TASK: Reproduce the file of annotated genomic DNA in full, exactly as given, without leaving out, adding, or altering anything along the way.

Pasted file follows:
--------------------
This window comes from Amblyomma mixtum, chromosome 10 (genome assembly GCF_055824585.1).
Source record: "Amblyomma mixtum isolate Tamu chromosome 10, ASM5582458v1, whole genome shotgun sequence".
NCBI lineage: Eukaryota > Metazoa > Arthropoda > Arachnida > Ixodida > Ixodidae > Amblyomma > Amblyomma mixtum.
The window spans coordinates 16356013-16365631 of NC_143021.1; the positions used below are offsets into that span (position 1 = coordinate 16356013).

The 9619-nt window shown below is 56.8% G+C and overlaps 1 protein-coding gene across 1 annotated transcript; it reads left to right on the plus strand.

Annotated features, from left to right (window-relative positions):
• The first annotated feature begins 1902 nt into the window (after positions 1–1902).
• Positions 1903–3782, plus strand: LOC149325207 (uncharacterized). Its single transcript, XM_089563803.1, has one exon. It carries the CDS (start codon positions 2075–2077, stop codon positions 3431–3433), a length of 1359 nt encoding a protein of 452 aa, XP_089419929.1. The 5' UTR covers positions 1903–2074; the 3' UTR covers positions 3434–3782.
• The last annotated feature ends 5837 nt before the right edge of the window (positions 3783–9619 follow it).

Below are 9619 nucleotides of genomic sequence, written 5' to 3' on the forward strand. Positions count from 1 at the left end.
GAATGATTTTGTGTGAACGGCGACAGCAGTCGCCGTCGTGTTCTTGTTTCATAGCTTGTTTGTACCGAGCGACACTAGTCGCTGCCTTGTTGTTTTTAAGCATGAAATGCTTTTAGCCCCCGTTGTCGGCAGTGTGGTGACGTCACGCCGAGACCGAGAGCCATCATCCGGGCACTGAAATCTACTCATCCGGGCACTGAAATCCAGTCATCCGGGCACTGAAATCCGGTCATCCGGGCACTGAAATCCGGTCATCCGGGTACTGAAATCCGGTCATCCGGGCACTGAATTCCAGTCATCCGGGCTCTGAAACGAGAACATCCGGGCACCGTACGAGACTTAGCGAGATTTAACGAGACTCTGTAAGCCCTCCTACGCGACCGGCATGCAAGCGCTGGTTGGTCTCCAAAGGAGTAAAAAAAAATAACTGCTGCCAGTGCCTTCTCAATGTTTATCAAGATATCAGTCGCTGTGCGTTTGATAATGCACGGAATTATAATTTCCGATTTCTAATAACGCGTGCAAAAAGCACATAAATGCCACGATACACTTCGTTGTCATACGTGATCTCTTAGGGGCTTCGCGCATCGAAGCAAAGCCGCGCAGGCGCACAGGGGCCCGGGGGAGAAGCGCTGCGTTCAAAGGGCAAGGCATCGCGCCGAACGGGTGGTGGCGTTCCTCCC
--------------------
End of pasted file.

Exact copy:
This window comes from Amblyomma mixtum, chromosome 10 (genome assembly GCF_055824585.1).
Source record: "Amblyomma mixtum isolate Tamu chromosome 10, ASM5582458v1, whole genome shotgun sequence".
NCBI lineage: Eukaryota > Metazoa > Arthropoda > Arachnida > Ixodida > Ixodidae > Amblyomma > Amblyomma mixtum.
The window spans coordinates 16356013-16365631 of NC_143021.1; the positions used below are offsets into that span (position 1 = coordinate 16356013).

The 9619-nt window shown below is 56.8% G+C and overlaps 1 protein-coding gene across 1 annotated transcript; it reads left to right on the plus strand.

Annotated features, from left to right (window-relative positions):
• The first annotated feature begins 1902 nt into the window (after positions 1–1902).
• Positions 1903–3782, plus strand: LOC149325207 (uncharacterized). Its single transcript, XM_089563803.1, has one exon. It carries the CDS (start codon positions 2075–2077, stop codon positions 3431–3433), a length of 1359 nt encoding a protein of 452 aa, XP_089419929.1. The 5' UTR covers positions 1903–2074; the 3' UTR covers positions 3434–3782.
• The last annotated feature ends 5837 nt before the right edge of the window (positions 3783–9619 follow it).

Below are 9619 nucleotides of genomic sequence, written 5' to 3' on the forward strand. Positions count from 1 at the left end.
GAATGATTTTGTGTGAACGGCGACAGCAGTCGCCGTCGTGTTCTTGTTTCATAGCTTGTTTGTACCGAGCGACACTAGTCGCTGCCTTGTTGTTTTTAAGCATGAAATGCTTTTAGCCCCCGTTGTCGGCAGTGTGGTGACGTCACGCCGAGACCGAGAGCCATCATCCGGGCACTGAAATCTACTCATCCGGGCACTGAAATCCAGTCATCCGGGCACTGAAATCCGGTCATCCGGGCACTGAAATCCGGTCATCCGGGTACTGAAATCCGGTCATCCGGGCACTGAATTCCAGTCATCCGGGCTCTGAAACGAGAACATCCGGGCACCGTACGAGACTTAGCGAGATTTAACGAGACTCTGTAAGCCCTCCTACGCGACCGGCATGCAAGCGCTGGTTGGTCTCCAAAGGAGTAAAAAAAAATAACTGCTGCCAGTGCCTTCTCAATGTTTATCAAGATATCAGTCGCTGTGCGTTTGATAATGCACGGAATTATAATTTCCGATTTCTAATAACGCGTGCAAAAAGCACATAAATGCCACGATACACTTCGTTGTCATACGTGATCTCTTAGGGGCTTCGCGCATCGAAGCAAAGCCGCGCAGGCGCACAGGGGCCCGGGGGAGAAGCGCTGCGTTCAAAGGGCAAGGCATCGCGCCGAACGGGTGGTGGCGTTCCTCCC